And my main concern, avoiding speaking to the policy of the baptism and issue itself is again, that it does go beyond what Southern Baptists have defined in our confession of faith which should be our doctrinal guidelines and we operate within that. And it does alienate and offend a large segment of our churches. So that’s where I’m concerned about the inconsistency is, uh, you know some would say we’ve even imposed a sacerdotal role over churches who we all recognize baptism is an ordinance of the church. It’s the local church’s prerogative to authenticate what is a valid baptism and for us to pass judgment on that and alienate and offend churches, I think there is a disconnect there that’s unfortunate. And whether it signals a direction of the convention, a trend, I’m fearful that may be so, but I’m continuing to advocate very strongly as a denominational entity accountable to the convention, we’re accountable to the whole convention and to serve and assist our churches. If the convention wants to deal with it, if associations want to deal with it, you know, alienate them, you know, draw the line, that’s where it ought to be done, not at the International Mission Board.

John Loudat (Baptist New Mexican; President, Association of State Baptist Papers) — Let me say, we’re going to go ’til about 10 after, if that’s OK, because we do have some other stuff, so.

Terry — Jerry, you’ve made the — I’m going in a different direction. You’ve made the observation that many in the Bible started well, but not many of them finished well. As you view your ministry, what will be necessary for you to finish well as the president of the IMB?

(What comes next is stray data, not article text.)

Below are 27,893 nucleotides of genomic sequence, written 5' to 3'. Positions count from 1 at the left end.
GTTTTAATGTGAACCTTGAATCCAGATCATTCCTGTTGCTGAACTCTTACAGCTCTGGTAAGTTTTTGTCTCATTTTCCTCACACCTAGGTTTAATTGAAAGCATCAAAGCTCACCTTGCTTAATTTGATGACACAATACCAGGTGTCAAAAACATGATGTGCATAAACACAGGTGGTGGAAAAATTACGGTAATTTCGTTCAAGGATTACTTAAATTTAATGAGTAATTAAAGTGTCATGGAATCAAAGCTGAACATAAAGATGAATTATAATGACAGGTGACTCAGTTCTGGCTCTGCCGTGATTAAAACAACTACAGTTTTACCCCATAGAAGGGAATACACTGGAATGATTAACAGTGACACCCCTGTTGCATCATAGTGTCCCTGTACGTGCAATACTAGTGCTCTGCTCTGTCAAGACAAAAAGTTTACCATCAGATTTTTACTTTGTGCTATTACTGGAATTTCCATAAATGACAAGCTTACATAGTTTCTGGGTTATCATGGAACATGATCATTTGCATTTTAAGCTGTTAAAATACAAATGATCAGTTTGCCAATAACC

RANKIN — Umm, well, that’s interesting, Bob, I’m not thinking in terms of finishing [laughter]. Get that down. You can quote me on that.

Terry — You referenced five years a while ago.

RANKIN — Yeah, very valid question. You know we’ve had visionary goals — a few years ago we were projecting 8,000, 10,000, you know, missionaries. Certainly, we have the potential of that in our candidate pool. We could open up the short-term flow and send a thousand a year of just ISC, journeymen, masters. I mean the interest and commitment is just phenomenal and I think we just have to accept the reality it’s unlikely that the financial support is going to multiply at a rate to enable us to do that. I think just with growth comes challenges that these kinds of distractions and so forth. And you know, for three years now we’ve kinda plateaued. We haven’t kept the momentum of growth.

I’m pleased with the level that giving has maintained. As you’re aware, Lottie Moon Christmas Offering last year, we were really concerned it would be maintained and phenomenal increase of the year before and we’re encouraged, even with all the hurricane and tsunami relief, at this point — and we’ll be able to get [a] report after the first of March — the Lottie Moon offering is running way ahead of last year.

So, I’m just encouraging. Southern Baptists are going, ‘this is who we are’ and is going to keep the priority. What that’s going to be reflected in growth? You know, we’re having to say OK, do we need to look at strategies of how to use 5,000 missionaries rather than projecting we can complete the task if we have 8,000 missionaries when we won’t have 8,000 missionaries.